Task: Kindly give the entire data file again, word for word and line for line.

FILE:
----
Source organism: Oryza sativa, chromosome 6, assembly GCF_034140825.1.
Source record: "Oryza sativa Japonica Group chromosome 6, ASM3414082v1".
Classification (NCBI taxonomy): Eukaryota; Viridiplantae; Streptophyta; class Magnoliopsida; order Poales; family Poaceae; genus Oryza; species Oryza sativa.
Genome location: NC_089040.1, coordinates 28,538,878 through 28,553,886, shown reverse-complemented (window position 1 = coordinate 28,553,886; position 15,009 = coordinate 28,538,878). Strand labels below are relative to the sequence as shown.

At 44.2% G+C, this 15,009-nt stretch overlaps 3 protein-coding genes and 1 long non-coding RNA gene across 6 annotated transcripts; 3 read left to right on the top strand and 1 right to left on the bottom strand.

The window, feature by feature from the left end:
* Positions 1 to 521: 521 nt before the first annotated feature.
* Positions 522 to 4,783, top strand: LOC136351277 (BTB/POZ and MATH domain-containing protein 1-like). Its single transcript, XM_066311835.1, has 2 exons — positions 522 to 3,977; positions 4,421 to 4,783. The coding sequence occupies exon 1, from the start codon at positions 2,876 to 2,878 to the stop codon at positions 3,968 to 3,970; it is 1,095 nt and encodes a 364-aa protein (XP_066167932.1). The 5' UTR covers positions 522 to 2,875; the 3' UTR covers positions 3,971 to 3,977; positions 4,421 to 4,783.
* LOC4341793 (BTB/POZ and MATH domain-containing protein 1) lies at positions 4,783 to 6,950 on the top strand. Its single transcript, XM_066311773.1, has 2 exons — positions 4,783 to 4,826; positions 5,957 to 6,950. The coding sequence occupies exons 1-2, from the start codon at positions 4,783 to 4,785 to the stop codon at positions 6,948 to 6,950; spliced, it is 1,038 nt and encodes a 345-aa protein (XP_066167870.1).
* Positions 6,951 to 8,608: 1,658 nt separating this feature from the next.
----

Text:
Source organism: Oryza sativa, chromosome 6, assembly GCF_034140825.1.
Source record: "Oryza sativa Japonica Group chromosome 6, ASM3414082v1".
Classification (NCBI taxonomy): Eukaryota; Viridiplantae; Streptophyta; class Magnoliopsida; order Poales; family Poaceae; genus Oryza; species Oryza sativa.
Genome location: NC_089040.1, coordinates 28,538,878 through 28,553,886, shown reverse-complemented (window position 1 = coordinate 28,553,886; position 15,009 = coordinate 28,538,878). Strand labels below are relative to the sequence as shown.

At 44.2% G+C, this 15,009-nt stretch overlaps 3 protein-coding genes and 1 long non-coding RNA gene across 6 annotated transcripts; 3 read left to right on the top strand and 1 right to left on the bottom strand.

The window, feature by feature from the left end:
* Positions 1 to 521: 521 nt before the first annotated feature.
* Positions 522 to 4,783, top strand: LOC136351277 (BTB/POZ and MATH domain-containing protein 1-like). Its single transcript, XM_066311835.1, has 2 exons — positions 522 to 3,977; positions 4,421 to 4,783. The coding sequence occupies exon 1, from the start codon at positions 2,876 to 2,878 to the stop codon at positions 3,968 to 3,970; it is 1,095 nt and encodes a 364-aa protein (XP_066167932.1). The 5' UTR covers positions 522 to 2,875; the 3' UTR covers positions 3,971 to 3,977; positions 4,421 to 4,783.
* LOC4341793 (BTB/POZ and MATH domain-containing protein 1) lies at positions 4,783 to 6,950 on the top strand. Its single transcript, XM_066311773.1, has 2 exons — positions 4,783 to 4,826; positions 5,957 to 6,950. The coding sequence occupies exons 1-2, from the start codon at positions 4,783 to 4,785 to the stop codon at positions 6,948 to 6,950; spliced, it is 1,038 nt and encodes a 345-aa protein (XP_066167870.1).
* Positions 6,951 to 8,608: 1,658 nt separating this feature from the next.